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Wednesday, November 23, 2005

The Medicare Drug Benefit Disaster

Robert Samuelson agrees with Paul Krugman on the economics and politics of Medicare:

Drug Benefit Disaster, by Robert J. Samuelson, Washington Post: Good policy can make for good politics, and bad policy can make for bad politics. Republicans may be about to discover this truism with their Medicare drug benefit... scheduled to take effect in January. As policy, the drug benefit is a calamity. It worsens one of the nation's major problems (paying baby boomers' retirement costs) while addressing a nonexistent "crisis" (allegedly oppressive drug costs for retirees). Its purpose was mostly political: to bribe the elderly or soon-to-be-elderly to vote for Republicans in 2004. Now it may backfire on Republicans. ... Here, Republicans created grief for themselves. They rejected a simple add-on of drug coverage to Medicare. Instead, they preferred a "market-based" system that has private insurance companies offer plans that are, in turn, subsidized by Medicare. Congress set a minimum benefit ... and invited insurers to provide that plan or something "actuarially equivalent." The result: many plans -- and much confusion. In 46 states, Medicare beneficiaries can choose from at least 40 plans, reports the Kaiser Family Foundation. People feel overwhelmed. It's hard to compare plans... One monthly premium is $1.87, another $99.90. ...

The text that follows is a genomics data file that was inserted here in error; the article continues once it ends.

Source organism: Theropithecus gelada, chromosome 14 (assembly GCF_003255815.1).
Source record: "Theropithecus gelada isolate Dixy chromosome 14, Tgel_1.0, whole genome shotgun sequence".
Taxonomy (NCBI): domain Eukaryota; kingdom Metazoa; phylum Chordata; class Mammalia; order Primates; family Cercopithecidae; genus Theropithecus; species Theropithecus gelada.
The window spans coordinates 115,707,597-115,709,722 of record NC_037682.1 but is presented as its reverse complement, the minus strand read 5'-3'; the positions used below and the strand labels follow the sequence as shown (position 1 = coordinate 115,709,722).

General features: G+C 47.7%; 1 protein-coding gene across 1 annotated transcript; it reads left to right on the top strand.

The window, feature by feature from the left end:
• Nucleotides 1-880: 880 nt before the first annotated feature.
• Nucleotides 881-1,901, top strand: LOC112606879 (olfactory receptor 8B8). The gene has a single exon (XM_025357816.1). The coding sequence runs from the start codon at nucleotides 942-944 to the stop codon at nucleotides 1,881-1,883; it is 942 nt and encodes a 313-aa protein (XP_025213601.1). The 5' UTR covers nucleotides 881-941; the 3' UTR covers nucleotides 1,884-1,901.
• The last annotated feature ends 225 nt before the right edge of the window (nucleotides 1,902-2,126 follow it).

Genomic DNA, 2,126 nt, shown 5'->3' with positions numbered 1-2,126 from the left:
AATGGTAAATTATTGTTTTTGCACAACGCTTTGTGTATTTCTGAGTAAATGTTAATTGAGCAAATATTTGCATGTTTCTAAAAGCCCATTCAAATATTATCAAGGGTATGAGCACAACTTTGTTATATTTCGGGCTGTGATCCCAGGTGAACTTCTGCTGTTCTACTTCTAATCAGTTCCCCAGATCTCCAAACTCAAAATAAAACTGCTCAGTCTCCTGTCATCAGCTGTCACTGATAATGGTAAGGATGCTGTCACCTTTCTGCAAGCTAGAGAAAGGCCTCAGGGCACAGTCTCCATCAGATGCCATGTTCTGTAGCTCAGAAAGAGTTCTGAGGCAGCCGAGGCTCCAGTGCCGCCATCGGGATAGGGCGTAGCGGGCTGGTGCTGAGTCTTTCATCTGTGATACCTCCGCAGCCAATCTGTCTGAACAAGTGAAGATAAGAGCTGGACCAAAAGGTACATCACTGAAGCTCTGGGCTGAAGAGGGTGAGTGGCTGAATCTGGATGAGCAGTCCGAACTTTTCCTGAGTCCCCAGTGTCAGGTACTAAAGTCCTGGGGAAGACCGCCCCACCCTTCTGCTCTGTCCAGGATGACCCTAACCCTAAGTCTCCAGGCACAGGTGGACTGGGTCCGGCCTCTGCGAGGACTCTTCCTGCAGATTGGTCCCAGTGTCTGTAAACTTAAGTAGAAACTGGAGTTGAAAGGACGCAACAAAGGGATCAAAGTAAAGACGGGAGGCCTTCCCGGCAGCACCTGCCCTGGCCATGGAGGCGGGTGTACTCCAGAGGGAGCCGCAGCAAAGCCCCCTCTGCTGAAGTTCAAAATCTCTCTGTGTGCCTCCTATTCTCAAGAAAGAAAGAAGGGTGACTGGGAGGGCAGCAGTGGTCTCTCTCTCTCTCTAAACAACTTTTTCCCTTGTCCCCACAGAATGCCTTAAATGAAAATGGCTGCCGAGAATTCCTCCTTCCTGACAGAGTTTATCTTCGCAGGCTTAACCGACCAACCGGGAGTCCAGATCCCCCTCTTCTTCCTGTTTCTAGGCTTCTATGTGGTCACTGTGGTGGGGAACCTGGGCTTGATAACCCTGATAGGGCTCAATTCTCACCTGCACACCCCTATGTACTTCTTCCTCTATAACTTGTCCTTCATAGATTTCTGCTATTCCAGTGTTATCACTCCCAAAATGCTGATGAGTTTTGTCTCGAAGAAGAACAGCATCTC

For Republicans, there's a second political problem -- outrage among conservatives over the new spending and the biggest expansion of Medicare since its creation in 1965. From 2005 to 2015, the drug benefit will cost $858 billion, estimates the Congressional Budget Office. Similarly, many conservatives ridicule the role of private insurance companies. "This is not a market-based system. It's central planning," says Robert Moffit of the Heritage Foundation. ... Republicans deserve the backlash, because their motives were so blatantly political. ... [T]he drug plan's features confirm its political nature. First, Republicans declined to pay for it; most costs (literally trillions of dollars) must be covered by borrowing or future tax increases. Second, there's the "doughnut hole" -- the standard benefit provides coverage up to $2,250 of drug costs and then no coverage for the next $2,850. Of course, this makes no sense as health or social policy. The purpose was political: to provide benefits for lots of people while limiting total costs. ...

This administration reminds me of the comic-strip husband turned plumber who invariably, while trying to fix a leak, ends up flooding the basement and making things worse. Even when there are problems that everyone wants fixed, you are reluctant to turn this group loose with the pipe wrench.

    Posted by on Wednesday, November 23, 2005 at 02:21 AM in Economics, Health Care, Politics | Permalink  TrackBack (0)  Comments (17)


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